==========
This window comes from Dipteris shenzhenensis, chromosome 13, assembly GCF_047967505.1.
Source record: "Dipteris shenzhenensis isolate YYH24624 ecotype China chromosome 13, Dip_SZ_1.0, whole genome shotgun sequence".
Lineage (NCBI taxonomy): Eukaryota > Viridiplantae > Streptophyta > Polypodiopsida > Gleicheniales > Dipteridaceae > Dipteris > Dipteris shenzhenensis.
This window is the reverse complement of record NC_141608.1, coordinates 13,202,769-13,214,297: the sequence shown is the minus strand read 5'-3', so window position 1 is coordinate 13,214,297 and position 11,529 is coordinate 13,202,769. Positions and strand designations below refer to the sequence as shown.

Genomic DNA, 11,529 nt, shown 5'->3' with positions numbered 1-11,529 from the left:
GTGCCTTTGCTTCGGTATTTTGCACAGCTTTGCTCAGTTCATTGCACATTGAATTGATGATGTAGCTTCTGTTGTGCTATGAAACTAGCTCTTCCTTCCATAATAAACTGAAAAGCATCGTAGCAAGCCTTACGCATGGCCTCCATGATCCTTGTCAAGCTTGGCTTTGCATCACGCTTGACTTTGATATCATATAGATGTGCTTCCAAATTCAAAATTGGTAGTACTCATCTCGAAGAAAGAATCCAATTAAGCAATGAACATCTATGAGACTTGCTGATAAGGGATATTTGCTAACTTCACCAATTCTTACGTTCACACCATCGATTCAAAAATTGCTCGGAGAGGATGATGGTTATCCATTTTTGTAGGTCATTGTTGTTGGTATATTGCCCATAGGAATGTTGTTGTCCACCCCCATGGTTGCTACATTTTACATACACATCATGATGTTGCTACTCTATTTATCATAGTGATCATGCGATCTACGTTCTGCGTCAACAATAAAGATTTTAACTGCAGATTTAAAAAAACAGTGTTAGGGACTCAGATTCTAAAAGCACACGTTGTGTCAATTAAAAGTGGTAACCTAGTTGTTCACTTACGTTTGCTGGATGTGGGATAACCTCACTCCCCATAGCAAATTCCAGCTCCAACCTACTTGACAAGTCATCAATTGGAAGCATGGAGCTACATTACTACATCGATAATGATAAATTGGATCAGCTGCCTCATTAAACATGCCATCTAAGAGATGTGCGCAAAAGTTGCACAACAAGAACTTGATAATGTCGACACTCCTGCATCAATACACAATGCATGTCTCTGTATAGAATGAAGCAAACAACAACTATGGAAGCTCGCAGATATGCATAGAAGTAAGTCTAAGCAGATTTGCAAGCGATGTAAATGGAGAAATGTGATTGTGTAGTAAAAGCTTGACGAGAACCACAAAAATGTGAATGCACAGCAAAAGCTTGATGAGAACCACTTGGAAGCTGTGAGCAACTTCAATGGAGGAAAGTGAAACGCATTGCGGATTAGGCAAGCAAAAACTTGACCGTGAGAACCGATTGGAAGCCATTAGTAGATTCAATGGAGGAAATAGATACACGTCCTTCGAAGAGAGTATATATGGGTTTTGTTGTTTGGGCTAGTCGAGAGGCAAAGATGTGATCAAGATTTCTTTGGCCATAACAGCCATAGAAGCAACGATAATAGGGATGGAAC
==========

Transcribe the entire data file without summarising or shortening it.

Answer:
This window comes from Dipteris shenzhenensis, chromosome 13, assembly GCF_047967505.1.
Source record: "Dipteris shenzhenensis isolate YYH24624 ecotype China chromosome 13, Dip_SZ_1.0, whole genome shotgun sequence".
Lineage (NCBI taxonomy): Eukaryota > Viridiplantae > Streptophyta > Polypodiopsida > Gleicheniales > Dipteridaceae > Dipteris > Dipteris shenzhenensis.
This window is the reverse complement of record NC_141608.1, coordinates 13,202,769-13,214,297: the sequence shown is the minus strand read 5'-3', so window position 1 is coordinate 13,214,297 and position 11,529 is coordinate 13,202,769. Positions and strand designations below refer to the sequence as shown.

Genomic DNA, 11,529 nt, shown 5'->3' with positions numbered 1-11,529 from the left:
GTGCCTTTGCTTCGGTATTTTGCACAGCTTTGCTCAGTTCATTGCACATTGAATTGATGATGTAGCTTCTGTTGTGCTATGAAACTAGCTCTTCCTTCCATAATAAACTGAAAAGCATCGTAGCAAGCCTTACGCATGGCCTCCATGATCCTTGTCAAGCTTGGCTTTGCATCACGCTTGACTTTGATATCATATAGATGTGCTTCCAAATTCAAAATTGGTAGTACTCATCTCGAAGAAAGAATCCAATTAAGCAATGAACATCTATGAGACTTGCTGATAAGGGATATTTGCTAACTTCACCAATTCTTACGTTCACACCATCGATTCAAAAATTGCTCGGAGAGGATGATGGTTATCCATTTTTGTAGGTCATTGTTGTTGGTATATTGCCCATAGGAATGTTGTTGTCCACCCCCATGGTTGCTACATTTTACATACACATCATGATGTTGCTACTCTATTTATCATAGTGATCATGCGATCTACGTTCTGCGTCAACAATAAAGATTTTAACTGCAGATTTAAAAAAACAGTGTTAGGGACTCAGATTCTAAAAGCACACGTTGTGTCAATTAAAAGTGGTAACCTAGTTGTTCACTTACGTTTGCTGGATGTGGGATAACCTCACTCCCCATAGCAAATTCCAGCTCCAACCTACTTGACAAGTCATCAATTGGAAGCATGGAGCTACATTACTACATCGATAATGATAAATTGGATCAGCTGCCTCATTAAACATGCCATCTAAGAGATGTGCGCAAAAGTTGCACAACAAGAACTTGATAATGTCGACACTCCTGCATCAATACACAATGCATGTCTCTGTATAGAATGAAGCAAACAACAACTATGGAAGCTCGCAGATATGCATAGAAGTAAGTCTAAGCAGATTTGCAAGCGATGTAAATGGAGAAATGTGATTGTGTAGTAAAAGCTTGACGAGAACCACAAAAATGTGAATGCACAGCAAAAGCTTGATGAGAACCACTTGGAAGCTGTGAGCAACTTCAATGGAGGAAAGTGAAACGCATTGCGGATTAGGCAAGCAAAAACTTGACCGTGAGAACCGATTGGAAGCCATTAGTAGATTCAATGGAGGAAATAGATACACGTCCTTCGAAGAGAGTATATATGGGTTTTGTTGTTTGGGCTAGTCGAGAGGCAAAGATGTGATCAAGATTTCTTTGGCCATAACAGCCATAGAAGCAACGATAATAGGGATGGAAC